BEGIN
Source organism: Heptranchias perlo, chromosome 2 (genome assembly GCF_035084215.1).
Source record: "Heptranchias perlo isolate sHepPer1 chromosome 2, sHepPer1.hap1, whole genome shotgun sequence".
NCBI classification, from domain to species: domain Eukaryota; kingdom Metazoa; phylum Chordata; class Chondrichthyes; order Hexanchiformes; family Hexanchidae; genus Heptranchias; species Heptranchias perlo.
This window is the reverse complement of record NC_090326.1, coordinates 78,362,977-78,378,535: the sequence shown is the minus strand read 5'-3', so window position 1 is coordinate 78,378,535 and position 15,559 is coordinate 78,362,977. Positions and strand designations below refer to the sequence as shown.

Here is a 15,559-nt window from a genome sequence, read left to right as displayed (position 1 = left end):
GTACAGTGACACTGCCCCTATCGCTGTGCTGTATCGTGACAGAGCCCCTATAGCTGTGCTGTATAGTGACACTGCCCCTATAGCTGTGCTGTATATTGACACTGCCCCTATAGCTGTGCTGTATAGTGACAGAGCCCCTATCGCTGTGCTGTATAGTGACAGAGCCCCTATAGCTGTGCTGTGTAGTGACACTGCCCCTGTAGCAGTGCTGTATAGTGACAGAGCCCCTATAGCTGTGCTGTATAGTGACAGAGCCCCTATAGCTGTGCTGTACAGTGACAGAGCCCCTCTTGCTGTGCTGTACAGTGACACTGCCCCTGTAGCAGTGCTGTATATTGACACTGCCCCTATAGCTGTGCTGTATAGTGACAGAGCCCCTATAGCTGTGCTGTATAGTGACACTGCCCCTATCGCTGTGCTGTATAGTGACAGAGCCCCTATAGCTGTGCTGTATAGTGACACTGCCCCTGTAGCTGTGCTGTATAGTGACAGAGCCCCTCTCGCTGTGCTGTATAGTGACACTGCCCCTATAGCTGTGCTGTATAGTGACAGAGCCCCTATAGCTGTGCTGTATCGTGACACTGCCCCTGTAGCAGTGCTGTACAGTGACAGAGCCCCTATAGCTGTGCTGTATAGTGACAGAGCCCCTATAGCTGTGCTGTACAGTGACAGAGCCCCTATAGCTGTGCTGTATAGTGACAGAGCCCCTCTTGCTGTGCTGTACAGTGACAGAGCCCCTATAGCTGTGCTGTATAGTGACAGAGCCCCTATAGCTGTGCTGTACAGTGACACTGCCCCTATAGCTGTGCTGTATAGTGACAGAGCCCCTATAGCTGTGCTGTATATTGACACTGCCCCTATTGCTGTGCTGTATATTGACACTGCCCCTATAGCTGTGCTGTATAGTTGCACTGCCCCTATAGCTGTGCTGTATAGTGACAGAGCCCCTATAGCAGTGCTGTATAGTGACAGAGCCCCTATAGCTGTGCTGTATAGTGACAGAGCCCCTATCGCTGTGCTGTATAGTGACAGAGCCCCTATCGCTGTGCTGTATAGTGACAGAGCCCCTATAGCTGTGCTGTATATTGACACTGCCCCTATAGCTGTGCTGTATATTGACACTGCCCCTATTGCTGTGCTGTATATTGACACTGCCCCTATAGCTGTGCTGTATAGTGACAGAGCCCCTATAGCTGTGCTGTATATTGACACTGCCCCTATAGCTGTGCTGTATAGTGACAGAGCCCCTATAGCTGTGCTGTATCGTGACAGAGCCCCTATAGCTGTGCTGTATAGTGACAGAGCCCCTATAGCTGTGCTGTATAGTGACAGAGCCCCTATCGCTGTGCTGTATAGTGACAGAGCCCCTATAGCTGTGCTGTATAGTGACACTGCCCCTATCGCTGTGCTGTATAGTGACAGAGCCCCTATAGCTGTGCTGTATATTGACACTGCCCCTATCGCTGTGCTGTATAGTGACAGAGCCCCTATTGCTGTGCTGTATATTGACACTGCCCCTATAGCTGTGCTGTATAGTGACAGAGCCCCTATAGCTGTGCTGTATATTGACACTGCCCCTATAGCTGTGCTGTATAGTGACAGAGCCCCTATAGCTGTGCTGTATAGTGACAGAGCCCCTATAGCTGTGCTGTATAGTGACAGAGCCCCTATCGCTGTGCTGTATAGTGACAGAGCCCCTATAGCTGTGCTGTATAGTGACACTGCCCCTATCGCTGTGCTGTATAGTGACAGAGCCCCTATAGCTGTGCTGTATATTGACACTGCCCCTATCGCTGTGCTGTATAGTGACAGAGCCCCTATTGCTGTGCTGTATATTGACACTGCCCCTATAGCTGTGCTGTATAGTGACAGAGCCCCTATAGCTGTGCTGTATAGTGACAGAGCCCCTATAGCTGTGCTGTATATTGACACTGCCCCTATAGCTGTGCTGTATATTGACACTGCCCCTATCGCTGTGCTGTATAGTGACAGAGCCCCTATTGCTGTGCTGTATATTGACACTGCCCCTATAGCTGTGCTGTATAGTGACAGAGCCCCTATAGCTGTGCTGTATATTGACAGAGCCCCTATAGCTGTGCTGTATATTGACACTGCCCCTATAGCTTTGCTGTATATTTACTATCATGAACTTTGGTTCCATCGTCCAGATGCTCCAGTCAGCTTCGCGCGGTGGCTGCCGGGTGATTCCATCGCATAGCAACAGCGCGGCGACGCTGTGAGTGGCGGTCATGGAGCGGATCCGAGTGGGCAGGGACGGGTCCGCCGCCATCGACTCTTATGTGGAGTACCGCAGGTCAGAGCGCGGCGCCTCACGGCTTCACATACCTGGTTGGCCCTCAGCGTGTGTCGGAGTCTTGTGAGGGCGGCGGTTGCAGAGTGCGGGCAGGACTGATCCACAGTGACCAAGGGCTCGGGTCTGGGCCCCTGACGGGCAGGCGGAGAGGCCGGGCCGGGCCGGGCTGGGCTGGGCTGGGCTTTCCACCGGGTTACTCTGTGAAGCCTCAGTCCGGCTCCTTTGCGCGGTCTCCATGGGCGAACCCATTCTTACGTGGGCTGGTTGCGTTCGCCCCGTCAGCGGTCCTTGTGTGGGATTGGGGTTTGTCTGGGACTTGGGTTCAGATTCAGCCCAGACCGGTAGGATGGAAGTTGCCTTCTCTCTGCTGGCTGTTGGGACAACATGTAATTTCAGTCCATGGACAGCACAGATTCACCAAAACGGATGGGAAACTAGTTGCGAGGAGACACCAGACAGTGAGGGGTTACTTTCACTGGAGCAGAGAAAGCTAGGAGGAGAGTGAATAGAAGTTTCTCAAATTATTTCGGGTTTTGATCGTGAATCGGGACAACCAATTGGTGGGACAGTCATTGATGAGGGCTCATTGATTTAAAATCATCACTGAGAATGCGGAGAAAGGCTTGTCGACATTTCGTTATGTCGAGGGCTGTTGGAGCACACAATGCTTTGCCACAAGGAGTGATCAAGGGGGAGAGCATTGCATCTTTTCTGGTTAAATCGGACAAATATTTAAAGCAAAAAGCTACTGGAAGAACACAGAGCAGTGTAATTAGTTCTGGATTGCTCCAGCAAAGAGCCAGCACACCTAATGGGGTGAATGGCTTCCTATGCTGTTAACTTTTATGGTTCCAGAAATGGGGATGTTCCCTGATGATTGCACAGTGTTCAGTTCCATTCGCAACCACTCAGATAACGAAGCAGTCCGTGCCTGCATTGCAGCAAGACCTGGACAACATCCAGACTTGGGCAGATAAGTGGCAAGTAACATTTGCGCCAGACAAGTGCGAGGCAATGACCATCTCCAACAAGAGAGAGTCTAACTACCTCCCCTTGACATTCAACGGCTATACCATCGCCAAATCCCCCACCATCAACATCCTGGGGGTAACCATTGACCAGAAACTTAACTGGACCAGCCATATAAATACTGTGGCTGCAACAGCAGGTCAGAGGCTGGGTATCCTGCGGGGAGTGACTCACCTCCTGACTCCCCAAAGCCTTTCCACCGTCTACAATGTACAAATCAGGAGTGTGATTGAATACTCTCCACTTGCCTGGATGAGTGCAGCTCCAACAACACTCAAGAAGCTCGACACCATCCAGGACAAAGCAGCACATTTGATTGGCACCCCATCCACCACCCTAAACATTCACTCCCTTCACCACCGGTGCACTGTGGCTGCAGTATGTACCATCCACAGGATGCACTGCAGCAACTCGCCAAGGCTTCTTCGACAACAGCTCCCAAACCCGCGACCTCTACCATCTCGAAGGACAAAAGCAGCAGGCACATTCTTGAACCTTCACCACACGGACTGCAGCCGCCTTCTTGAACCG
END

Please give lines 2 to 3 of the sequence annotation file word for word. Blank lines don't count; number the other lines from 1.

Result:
Source record: "Heptranchias perlo isolate sHepPer1 chromosome 2, sHepPer1.hap1, whole genome shotgun sequence".
NCBI classification, from domain to species: domain Eukaryota; kingdom Metazoa; phylum Chordata; class Chondrichthyes; order Hexanchiformes; family Hexanchidae; genus Heptranchias; species Heptranchias perlo.